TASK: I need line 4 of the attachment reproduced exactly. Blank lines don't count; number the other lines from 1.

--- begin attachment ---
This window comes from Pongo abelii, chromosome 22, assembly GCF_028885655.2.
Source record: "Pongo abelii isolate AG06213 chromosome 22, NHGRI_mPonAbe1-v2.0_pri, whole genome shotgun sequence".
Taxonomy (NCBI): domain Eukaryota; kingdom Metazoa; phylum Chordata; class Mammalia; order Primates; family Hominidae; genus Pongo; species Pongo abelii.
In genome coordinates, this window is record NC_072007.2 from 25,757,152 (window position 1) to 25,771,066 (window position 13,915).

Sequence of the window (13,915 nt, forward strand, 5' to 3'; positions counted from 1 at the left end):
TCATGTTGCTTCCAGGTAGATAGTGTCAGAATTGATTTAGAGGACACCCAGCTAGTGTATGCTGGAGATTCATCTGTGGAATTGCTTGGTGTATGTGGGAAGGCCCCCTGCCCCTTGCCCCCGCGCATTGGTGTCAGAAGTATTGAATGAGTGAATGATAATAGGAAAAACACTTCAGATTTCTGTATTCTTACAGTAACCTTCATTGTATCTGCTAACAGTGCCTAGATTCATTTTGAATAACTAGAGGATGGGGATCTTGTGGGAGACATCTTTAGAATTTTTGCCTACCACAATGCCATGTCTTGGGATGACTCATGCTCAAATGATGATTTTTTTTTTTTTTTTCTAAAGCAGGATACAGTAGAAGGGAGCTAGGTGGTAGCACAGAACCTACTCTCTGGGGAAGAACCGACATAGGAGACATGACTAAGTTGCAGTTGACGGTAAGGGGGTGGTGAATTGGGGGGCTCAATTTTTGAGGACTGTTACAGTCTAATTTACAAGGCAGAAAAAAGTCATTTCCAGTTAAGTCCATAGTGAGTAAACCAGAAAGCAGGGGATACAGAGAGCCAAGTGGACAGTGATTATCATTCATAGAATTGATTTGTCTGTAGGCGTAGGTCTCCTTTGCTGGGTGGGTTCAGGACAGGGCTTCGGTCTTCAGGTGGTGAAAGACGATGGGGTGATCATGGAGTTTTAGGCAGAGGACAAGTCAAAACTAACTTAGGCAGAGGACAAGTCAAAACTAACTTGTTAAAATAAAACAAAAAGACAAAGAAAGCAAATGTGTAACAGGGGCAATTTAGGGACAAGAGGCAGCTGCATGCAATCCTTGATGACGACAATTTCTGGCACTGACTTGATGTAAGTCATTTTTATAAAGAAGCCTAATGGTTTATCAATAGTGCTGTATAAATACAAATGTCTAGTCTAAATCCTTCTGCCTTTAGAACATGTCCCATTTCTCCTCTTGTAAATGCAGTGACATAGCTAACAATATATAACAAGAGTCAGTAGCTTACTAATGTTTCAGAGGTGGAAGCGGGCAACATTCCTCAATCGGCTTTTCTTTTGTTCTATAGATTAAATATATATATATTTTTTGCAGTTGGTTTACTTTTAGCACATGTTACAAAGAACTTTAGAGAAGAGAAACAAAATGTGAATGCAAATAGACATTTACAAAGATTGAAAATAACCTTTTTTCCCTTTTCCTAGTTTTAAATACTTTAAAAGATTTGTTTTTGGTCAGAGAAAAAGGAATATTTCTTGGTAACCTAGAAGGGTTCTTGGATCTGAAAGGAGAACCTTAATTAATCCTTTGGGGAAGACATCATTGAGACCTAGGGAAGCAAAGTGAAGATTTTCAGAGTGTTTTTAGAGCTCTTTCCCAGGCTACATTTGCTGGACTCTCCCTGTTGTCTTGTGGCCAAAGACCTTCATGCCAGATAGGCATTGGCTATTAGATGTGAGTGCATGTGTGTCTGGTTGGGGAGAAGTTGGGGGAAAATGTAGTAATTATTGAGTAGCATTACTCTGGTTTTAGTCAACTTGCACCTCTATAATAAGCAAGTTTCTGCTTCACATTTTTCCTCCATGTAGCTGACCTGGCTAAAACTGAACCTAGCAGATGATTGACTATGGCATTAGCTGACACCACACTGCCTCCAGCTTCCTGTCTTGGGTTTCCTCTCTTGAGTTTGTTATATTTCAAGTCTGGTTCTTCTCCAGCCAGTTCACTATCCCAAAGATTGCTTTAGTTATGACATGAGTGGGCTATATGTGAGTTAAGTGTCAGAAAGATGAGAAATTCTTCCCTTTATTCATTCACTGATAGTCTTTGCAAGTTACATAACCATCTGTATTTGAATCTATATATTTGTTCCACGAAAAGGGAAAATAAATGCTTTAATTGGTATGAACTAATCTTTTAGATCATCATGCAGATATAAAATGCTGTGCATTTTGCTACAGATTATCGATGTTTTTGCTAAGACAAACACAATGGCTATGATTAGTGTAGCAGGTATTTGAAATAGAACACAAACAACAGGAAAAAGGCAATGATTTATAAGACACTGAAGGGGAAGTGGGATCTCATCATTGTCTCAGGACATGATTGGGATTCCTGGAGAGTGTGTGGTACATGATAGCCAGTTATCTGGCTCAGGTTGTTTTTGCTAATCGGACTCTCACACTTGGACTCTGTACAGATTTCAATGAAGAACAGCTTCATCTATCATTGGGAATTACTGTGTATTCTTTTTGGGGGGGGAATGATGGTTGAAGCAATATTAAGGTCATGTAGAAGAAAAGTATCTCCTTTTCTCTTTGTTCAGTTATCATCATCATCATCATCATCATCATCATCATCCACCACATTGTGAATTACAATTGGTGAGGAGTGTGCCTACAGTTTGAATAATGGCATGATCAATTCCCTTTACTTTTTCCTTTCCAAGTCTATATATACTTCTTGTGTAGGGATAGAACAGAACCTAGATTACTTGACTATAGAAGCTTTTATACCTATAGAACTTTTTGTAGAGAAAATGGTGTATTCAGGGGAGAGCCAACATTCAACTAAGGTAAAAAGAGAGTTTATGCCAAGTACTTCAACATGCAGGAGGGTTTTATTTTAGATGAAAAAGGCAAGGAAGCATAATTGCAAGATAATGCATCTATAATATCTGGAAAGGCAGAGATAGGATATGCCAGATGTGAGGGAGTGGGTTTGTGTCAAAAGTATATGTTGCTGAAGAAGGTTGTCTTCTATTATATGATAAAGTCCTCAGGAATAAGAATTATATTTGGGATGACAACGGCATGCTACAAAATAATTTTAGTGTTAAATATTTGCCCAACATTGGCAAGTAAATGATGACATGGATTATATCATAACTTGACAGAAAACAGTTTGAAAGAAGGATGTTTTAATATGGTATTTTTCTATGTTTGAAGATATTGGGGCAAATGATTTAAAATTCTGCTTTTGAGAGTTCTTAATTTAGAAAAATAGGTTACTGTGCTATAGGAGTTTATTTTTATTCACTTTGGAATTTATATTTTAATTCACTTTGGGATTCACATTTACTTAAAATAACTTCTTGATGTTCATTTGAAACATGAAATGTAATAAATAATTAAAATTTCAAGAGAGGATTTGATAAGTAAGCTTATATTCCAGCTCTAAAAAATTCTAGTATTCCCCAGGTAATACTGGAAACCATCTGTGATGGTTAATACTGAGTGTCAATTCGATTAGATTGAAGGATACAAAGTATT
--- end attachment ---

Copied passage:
In genome coordinates, this window is record NC_072007.2 from 25,757,152 (window position 1) to 25,771,066 (window position 13,915).